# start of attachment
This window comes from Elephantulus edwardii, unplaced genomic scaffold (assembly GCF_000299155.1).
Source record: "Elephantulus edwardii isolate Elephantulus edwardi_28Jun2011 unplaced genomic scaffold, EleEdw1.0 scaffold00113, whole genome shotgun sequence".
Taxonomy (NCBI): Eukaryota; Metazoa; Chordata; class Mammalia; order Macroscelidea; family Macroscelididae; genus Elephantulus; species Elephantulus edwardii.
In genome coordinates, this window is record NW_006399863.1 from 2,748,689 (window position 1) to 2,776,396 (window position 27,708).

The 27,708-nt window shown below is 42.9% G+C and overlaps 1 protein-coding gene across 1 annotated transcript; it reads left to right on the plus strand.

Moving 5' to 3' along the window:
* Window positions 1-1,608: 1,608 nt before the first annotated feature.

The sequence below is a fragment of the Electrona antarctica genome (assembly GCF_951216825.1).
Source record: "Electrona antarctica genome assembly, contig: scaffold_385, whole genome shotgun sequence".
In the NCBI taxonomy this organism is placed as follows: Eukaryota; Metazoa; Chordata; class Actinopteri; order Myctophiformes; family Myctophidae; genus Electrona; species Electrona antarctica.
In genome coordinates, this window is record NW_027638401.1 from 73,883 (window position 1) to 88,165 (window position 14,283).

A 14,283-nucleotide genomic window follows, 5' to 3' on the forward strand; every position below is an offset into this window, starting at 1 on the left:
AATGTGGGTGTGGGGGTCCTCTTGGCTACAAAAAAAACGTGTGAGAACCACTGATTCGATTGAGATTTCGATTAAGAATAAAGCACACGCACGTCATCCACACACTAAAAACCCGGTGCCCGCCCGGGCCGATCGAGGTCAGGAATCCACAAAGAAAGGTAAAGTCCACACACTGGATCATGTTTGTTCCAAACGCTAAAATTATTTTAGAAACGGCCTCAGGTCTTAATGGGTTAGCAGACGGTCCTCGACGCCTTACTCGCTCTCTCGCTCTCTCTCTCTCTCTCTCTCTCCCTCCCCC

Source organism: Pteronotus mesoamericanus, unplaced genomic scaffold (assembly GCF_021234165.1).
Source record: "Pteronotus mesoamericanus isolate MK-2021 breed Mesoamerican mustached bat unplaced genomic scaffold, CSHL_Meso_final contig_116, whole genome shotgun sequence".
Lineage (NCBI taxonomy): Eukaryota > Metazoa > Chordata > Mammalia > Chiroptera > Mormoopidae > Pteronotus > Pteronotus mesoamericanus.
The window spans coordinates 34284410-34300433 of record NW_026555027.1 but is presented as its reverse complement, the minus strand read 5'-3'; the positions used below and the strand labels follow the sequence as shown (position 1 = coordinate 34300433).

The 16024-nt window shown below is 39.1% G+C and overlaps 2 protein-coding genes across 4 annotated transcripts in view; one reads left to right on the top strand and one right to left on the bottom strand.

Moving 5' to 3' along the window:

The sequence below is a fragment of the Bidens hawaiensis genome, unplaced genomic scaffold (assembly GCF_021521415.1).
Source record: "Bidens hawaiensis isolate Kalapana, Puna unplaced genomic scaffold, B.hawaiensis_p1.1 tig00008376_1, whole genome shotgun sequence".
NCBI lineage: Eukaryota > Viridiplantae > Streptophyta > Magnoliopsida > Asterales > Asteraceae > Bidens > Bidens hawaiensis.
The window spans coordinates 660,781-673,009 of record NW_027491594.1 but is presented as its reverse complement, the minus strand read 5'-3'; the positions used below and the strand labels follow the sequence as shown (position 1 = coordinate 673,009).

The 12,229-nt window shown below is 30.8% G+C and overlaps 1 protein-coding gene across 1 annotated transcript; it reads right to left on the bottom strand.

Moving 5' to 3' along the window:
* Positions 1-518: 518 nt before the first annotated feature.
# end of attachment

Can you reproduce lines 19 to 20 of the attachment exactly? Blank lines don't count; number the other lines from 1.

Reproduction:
Moving 5' to 3' along the window:

The sequence below is a fragment of the Bidens hawaiensis genome, unplaced genomic scaffold (assembly GCF_021521415.1).